Brother Edwin Reggio, C.S.C. - Who Shaves The Barber?Monday, July 26, 2010
Brother Edwin Reggio, C.S.C.
Brother Edwin Reggio, C.S.C. grew up in New Orleans and is a graduate of Holy Cross School. He has a bachelor’s degree from St. Edward’s University in Austin and a master’s degree in music education from Vander Cook College in Chicago. He served in the faculty of Thomas Aquinas School in Brooklyn, St. Edward’s High School and University in Austin, as well as Holy Cross School in New Orleans. He was the first graduate of Holy Cross in New Orleans to serve as its Headmaster. He was the director of the South West Province Vocation Committee and the Regional Director for the Families of Prayer Program. He lives as St. Joseph’s Hall at St. Edward’s University and serves as Program Director for Auxiliary services at the University.
And he also taught me religion and forcefully encouraged me to learn to play the alto saxophone and join the St. Edward’s High School band in the late 50s. Brother Edwin was one of two brothers (the other was Brother Anton Mattingly) who owned a single lens reflex camera and propelled me into my interest in photography.
On a day I will never forget he arrived to our religion class with a pitcher of water and two glasses, a small one and a big one. He proceeded to fill both until they were full to the brim. He then asked us, “Which of the glasses is fuller?” Since we were silly teenagers we immediately told him that the largest glass was the one which was the fullest. Brother Edwin then began to pour water into both glasses and the water overflowed. He told us that both glasses regardless of capacity could not take any more water. He explained that the water glasses explained our human capacity for happiness. “Some of us,” he said had the capacity for more happiness but when completely happy we would not be any happier than those with a smaller storage.” “In fact,” he went on to say, “those with a greater capacity are often those who are most unhappy. We should not look down on the simple folk who are happy with little.”
Rebecca and I upon Arriving at Austin’s Bergstrom Airport were on the lookout for a silver Toyota Matrix. I had iPhoned Brother Edwin as soon as we had secured our luggage. As soon as he did arrive I was instantly struck by his easy smile and comfortable contentment. Not once in our three-day stay did Brother Edwin make a negative statement or did he complain about anything or did he criticize anybody else. He performed his duties as deacon (this duty seems to be shared by other brothers) during Matins and Vespers (Brother Edwin simply called these twice a day prayer meetings, just that, prayer meetings) with humility and grace.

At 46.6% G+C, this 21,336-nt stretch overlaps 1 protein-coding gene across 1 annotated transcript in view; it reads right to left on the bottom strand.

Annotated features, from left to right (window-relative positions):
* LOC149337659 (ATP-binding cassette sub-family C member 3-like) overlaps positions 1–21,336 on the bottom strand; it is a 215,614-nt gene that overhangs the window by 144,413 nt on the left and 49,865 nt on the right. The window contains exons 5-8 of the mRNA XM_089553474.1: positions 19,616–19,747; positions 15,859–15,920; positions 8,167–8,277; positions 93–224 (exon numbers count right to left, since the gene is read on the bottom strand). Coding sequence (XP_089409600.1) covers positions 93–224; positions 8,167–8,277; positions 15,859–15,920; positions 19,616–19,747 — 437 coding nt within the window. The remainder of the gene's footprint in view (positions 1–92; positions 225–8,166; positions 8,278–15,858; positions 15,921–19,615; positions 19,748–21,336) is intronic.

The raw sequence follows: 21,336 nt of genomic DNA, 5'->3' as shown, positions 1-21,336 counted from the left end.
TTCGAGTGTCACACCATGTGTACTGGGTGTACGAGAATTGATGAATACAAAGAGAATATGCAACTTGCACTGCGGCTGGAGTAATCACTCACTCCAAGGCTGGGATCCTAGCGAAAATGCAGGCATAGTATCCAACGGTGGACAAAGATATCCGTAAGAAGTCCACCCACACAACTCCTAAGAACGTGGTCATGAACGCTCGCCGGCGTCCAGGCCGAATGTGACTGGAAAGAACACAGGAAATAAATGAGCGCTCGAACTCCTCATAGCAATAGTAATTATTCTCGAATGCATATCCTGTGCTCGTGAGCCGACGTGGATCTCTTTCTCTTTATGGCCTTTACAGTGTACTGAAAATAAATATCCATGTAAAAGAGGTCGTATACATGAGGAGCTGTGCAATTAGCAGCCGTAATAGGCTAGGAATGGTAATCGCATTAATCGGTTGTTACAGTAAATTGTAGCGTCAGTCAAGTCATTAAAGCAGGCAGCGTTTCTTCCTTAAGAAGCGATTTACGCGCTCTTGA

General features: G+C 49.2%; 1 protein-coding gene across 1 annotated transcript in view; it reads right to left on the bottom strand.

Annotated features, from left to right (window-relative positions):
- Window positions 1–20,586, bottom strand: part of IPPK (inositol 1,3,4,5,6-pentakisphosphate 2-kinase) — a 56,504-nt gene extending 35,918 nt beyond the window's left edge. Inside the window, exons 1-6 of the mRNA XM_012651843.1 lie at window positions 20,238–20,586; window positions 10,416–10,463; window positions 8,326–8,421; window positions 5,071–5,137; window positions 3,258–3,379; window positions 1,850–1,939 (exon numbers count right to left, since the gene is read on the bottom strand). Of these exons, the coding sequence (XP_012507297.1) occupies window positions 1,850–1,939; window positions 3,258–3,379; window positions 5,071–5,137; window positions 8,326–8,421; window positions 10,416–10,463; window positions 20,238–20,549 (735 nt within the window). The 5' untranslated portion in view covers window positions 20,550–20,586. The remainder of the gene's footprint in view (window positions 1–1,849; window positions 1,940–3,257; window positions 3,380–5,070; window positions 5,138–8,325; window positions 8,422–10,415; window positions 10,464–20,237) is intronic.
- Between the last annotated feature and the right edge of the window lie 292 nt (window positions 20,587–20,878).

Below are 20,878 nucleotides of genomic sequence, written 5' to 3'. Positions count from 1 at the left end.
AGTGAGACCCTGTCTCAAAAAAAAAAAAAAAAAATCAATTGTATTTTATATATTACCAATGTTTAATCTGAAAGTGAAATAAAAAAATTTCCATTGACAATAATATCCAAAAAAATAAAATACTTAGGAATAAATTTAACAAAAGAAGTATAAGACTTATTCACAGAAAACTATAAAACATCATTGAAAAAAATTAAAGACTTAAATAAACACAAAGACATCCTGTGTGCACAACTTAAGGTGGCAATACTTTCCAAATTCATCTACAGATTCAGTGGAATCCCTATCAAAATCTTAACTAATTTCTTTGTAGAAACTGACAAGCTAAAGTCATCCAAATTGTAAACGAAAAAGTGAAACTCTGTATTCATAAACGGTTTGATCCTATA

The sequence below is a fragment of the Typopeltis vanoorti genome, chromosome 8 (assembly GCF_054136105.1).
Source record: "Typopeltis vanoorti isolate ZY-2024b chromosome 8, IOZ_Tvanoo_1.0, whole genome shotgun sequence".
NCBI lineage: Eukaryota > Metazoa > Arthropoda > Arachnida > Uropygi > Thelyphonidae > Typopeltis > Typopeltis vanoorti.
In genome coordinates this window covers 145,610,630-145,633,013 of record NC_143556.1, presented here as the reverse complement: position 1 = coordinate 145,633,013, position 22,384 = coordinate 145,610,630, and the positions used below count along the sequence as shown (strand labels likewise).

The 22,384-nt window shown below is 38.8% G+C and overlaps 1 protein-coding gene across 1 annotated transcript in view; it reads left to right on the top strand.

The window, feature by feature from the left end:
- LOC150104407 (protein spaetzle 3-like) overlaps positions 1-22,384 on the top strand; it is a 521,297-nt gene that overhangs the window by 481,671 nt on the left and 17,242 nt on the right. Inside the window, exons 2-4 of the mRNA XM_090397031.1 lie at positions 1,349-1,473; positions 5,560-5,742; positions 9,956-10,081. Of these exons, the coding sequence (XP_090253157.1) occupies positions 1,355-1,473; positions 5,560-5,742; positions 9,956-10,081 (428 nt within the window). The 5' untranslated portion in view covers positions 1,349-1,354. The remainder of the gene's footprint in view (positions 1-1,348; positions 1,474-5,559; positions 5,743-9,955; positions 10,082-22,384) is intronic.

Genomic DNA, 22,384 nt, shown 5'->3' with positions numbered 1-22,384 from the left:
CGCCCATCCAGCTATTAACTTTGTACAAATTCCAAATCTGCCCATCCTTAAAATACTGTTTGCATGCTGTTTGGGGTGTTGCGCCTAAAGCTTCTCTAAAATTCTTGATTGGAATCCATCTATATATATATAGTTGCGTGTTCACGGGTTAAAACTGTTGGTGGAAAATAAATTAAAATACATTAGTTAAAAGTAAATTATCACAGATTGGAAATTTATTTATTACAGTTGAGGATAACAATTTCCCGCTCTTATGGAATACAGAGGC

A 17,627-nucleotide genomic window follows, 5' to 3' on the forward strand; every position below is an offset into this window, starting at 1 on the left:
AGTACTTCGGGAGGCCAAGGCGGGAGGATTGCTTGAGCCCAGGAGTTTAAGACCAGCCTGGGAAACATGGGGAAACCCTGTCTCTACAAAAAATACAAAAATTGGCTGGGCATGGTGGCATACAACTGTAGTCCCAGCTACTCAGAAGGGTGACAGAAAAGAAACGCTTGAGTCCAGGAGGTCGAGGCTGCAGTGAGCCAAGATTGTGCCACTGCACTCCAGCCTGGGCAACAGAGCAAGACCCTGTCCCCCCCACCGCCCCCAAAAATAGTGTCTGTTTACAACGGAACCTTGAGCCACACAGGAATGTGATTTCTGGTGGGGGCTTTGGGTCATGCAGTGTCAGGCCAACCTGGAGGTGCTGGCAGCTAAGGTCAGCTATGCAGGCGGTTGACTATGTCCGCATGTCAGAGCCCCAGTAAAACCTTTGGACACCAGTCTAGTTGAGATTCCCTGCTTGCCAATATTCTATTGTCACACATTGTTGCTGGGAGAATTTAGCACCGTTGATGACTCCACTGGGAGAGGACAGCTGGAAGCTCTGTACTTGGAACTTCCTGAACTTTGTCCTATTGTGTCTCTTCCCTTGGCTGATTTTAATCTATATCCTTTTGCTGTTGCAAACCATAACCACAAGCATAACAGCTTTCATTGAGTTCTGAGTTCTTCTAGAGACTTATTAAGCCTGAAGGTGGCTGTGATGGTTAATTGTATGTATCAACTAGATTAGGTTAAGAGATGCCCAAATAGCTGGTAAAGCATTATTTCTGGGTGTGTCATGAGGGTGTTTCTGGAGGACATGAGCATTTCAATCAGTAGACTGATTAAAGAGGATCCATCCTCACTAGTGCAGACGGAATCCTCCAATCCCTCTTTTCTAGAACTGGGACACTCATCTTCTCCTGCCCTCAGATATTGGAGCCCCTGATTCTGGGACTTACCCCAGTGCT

Any time I approached him with the idea that I was going to give him something he was plain and direct in telling me he had everything he needed and each day those needs were lessened.
|Brother Edwin does Brother Donald Dufour|
A year before (in June 2009) I had followed Brother Edwin in his day’s tasks. I had come to the conclusion that this man was no different than Phileas Fogg. There are clocks all over St. Joseph’s Hall. Because the old bell at St Ed’s Main Hall tower was deemed to be in a precarious situation an electronic bell sound was installed at St. Joseph’s which marks the hour and the half hour all day. Any one of the clocks at St. Joseph’s or one's own watch will immediately indicate precisely where Brother Edwin is.
Whenever he enters the hall and passes by the brother’s den/living room squirrels rustle up to the window. They know that Brother Edwin will feed them. Perhaps only the squirrels manage to interfere with Brother Edwin's precise schedule.
In spite of his heavy work schedule Brother Edwin finds time to make his sculptures from found wood. In the picture here he poses in St. Joseph’s Hall chapel with his latest, a crucifix that will hang at a nearby institution.
Not far from the door that Brother Edwin uses to enter the hall’s garden to feed the squirrels there is a room with a barber’s chair. I had seen it last year and I had enquired why it was there. He had told me that he was the official barber. This time around (it was Saturday) he was going to cut the hair of a few brothers. I immediately asked him if I could take some pictures. One of Brother Edwin’s customers was the wonderfully funny and most pleasant Brother Donald Dufour with whom I compared notes (over breakfast) on the Jesuit Priest Pierre Teilhard the Chardin’s attempt to reconcile evolution with Catholic Church Doctrine.
I was taking pictures using my Nikon FM-2 and b+w film (the picture you see here is an iPhone one. I am a bit jet-lagged and probably lazy to go down to my darkroom to process all the exposed film I shot) when Brother Edwin asked me if I wanted a “trim”. I said, “Yes,” on a lark. It is not often that one’s religion teacher and mentor can also be one’s barber, fifty years later! Rebecca took pictures with her digital camera. The trim was more than a trim and I was uncertain if the cut was a good one. But, I am happy to report that Rebecca’s father upon picking us up at the airport asked me if I had lost weight. I told him it was my haircut.
After my session Rebecca asked me who cut Brother Edwin’s hair. She had noticed that not only did Brother Edwin have a nice cut but that he also combed it back with some sort of brilliantine or spray. I asked Brother Edwin, “Who shaves the barber?” and he answered, “A brother over at Brother Vincent Pieau Residence.”
Rebecca was always delighted in Brother Edwin’s presence. She is particularly fond of Brother Edwin’s never lost New Orleans accent. I find it amazing and I am most grateful that there is yet someone else who will have profited from contact with Brother Edwin Reggio, C.S.C. That that person is my granddaughter it is that much more special.